D-List Superbugs: Clostridium botulinum
Author: Dhara P. Amin (EM Resident Physician, Keck School of Medicine/Department of Emergency Medicine, LAC+USC Medical Center) // Editors: Alex Koyfman, MD (@EMHighAK) and Manpreet Singh, MD (@MPrizzleER)
An 8 week-old male infant brought in by parents for decreased PO intake and increased fussiness x 2 days. He was born at term after an uncomplicated pregnancy, was exclusively breastfed and developing appropriately. Vitals were stable and patient was afebrile. On exam infant had a strong cry but noted to not hold head up well when picked up and eye movements were delayed. Reflexes were intact. He would not feed with breast or formula in the ED with multiple attempts noted to have a weak suck response. Workup was initially targeted to sepsis and dehydration based on the concerning findings. Urinalysis, chest x-ray, and spinal fluid were negative for infectious etiology. IV antibiotics and IV fluids were started and admission to PICU.
Upon consultation with PICU attending and his exam there was immediate concern for infantile botulism. Mother was unemployed and father worked as a construction worker. BIG-IV was ordered and administered within 7 hours of suspicion for infection. Patient within 10 hours of PICU admission was noted to have poor respiratory effort and was intubated for ventilator support. Remained in ICU for 6 days and was extubated on day 4.
A 2-month-old female presented with a 5-day history of lethargy, poor feeding, constipation, and rhinorrhea. Her older siblings had concurrent upper respiratory tract infections. She was born at term, following an uncomplicated pregnancy. She was previously well. She is formula fed.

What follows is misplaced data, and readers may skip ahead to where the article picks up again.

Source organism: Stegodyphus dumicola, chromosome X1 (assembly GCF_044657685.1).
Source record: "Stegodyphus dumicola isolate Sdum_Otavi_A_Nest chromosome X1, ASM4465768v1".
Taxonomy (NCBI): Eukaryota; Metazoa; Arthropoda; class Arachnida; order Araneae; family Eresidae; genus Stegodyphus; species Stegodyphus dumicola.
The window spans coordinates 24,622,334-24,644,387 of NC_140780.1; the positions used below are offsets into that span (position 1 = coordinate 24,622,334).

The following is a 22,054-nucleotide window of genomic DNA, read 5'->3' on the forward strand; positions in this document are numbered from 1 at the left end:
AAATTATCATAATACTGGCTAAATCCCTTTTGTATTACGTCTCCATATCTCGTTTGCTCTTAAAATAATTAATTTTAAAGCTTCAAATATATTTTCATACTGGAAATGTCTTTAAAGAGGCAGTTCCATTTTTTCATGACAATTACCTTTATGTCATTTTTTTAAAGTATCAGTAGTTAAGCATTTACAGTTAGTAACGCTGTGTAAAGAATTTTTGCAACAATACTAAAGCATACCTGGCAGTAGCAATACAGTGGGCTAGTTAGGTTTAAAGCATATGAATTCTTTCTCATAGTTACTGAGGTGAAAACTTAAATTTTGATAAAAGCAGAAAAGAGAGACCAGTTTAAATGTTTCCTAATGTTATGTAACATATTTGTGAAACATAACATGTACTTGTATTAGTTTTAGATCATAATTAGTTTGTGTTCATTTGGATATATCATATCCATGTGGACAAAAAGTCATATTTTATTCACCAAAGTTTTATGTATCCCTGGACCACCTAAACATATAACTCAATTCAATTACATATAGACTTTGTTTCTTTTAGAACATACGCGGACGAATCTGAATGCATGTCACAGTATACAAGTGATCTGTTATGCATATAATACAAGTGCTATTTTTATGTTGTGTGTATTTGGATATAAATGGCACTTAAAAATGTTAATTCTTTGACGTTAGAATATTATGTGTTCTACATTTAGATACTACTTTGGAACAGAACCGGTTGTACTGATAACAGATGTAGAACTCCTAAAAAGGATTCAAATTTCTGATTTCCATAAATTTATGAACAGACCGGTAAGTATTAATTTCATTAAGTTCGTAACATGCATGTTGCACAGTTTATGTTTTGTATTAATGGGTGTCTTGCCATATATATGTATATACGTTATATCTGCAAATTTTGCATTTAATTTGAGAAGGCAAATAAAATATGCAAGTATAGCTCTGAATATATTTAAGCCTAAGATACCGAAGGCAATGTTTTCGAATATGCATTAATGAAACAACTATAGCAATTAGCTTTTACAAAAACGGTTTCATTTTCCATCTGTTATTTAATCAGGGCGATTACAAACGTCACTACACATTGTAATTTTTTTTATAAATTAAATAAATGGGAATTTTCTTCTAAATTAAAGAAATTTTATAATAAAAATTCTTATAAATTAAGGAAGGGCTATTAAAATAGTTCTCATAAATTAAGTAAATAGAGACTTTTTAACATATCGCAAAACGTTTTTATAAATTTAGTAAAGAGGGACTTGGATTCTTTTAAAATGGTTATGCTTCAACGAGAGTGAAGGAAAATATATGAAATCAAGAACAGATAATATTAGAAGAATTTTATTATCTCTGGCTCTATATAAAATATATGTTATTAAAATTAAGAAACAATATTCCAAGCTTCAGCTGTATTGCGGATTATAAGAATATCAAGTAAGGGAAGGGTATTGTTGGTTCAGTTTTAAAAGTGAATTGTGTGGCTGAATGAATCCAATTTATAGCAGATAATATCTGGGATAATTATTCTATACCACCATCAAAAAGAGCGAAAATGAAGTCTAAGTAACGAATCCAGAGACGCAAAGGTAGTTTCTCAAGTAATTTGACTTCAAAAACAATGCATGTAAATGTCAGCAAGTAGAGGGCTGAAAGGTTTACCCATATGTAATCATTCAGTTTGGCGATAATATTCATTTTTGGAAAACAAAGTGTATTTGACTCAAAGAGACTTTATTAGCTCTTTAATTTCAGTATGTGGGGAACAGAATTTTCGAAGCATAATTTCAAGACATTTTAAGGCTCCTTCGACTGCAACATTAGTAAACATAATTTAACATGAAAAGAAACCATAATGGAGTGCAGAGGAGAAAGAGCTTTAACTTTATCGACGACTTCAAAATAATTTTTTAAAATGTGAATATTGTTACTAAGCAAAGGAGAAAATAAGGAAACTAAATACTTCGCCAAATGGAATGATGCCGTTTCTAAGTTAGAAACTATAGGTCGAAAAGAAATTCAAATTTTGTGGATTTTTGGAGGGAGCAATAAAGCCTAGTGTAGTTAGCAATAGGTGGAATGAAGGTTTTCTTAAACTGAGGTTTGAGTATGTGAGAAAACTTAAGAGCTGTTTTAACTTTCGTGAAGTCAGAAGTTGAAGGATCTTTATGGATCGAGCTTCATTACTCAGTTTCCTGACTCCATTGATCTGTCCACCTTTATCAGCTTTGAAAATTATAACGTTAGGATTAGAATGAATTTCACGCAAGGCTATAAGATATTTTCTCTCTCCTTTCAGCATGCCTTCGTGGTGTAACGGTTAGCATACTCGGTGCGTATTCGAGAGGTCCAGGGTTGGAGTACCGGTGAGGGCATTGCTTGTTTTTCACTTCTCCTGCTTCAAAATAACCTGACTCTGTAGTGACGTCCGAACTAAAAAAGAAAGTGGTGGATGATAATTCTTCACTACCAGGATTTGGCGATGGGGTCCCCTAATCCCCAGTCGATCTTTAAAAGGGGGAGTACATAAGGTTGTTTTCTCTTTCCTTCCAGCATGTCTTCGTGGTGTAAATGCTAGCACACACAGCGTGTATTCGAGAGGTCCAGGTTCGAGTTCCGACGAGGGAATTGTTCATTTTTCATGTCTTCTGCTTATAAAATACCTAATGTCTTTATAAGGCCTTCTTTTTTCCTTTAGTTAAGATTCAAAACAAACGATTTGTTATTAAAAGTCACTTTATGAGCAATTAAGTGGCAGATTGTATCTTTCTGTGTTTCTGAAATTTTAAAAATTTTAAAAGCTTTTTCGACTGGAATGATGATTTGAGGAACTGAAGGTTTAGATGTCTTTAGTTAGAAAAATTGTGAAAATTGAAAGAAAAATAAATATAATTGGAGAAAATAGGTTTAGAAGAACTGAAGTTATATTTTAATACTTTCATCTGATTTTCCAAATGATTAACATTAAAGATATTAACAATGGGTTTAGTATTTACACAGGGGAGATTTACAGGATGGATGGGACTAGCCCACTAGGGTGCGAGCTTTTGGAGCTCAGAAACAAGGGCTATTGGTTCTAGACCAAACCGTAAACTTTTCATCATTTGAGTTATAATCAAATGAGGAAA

On examination, she appeared lethargic, had a weak cry and was noted to have droopy eyelids. There were no other significant clinical findings. She was started on intravenous antibiotics for suspected sepsis following a full septic work-up. Due to poor respiratory effort patient was intubated and transferred to a tertiary care hospital with a high concern for infantile botulism. Upon arrival to pediatric intensive care unit patient was continued on IV antibiotics and BIG-IV was given 5 hours after arrival. Patient went on to stay in PICU for 5 days then was extubated and began to have good oral intake. Transferred to ward bed for 3 days and went on to be discharged with full recovery on day 9 of hospitalization.
Most common admitting diagnosis: Bronchiolitis with dehydration and sepsis
Infantile Botulism (Clostridium botulinum)
- Most common form of botulism in the United States (the other forms are wound and foodborne) and most cases are in California.
- Centers for Disease Control and Prevention: Annual incidence (2012) of 122 cases in the US, with a mean age of 19 weeks.
|Infant (122 cases)|
|Median age||19 weeks (range: 1–53 weeks)|
|Gender||73 (60%) male, 49 (40%) female|
|Toxin type||51 (42%) type A 66 (54%) type B 1 (<1%) type Ba 1 (<1%) type Bf 3 (2%) type F|
Centers for Disease Control and Prevention (CDC). Botulism Annual Summary, 2012. Atlanta, Georgia: US Department of Health and Human Services, CDC, 2014.
- Worldwide incidence is rare, 90% of world’s cases in US!
- Acquired by ingesting the spores, which are found in soil or honey products
- Gram positive spore-forming anaerobic organism capable of forming different neurotoxins
- Attacks presynaptic cholinergic receptors leading to lack of acetylcholine available for muscle excitation
- Poor feeding
- Weak Cry
- Poor muscle tone (hypotonic, hyporeflexic, floppy)
- Respiratory difficulties
- Metabolic (Hyponatremia, Reye’s Syndrome, Hypothyroid)
- Toxins and Poisonings (Heavy metals, alcohols, organophosphates, anticholinergic, narcotics)
- Neuromuscular (Poliomyelitis, Guillain-Barre Syndrome, Congenital myasthenia gravis, muscular dystrophy, tick paralysis)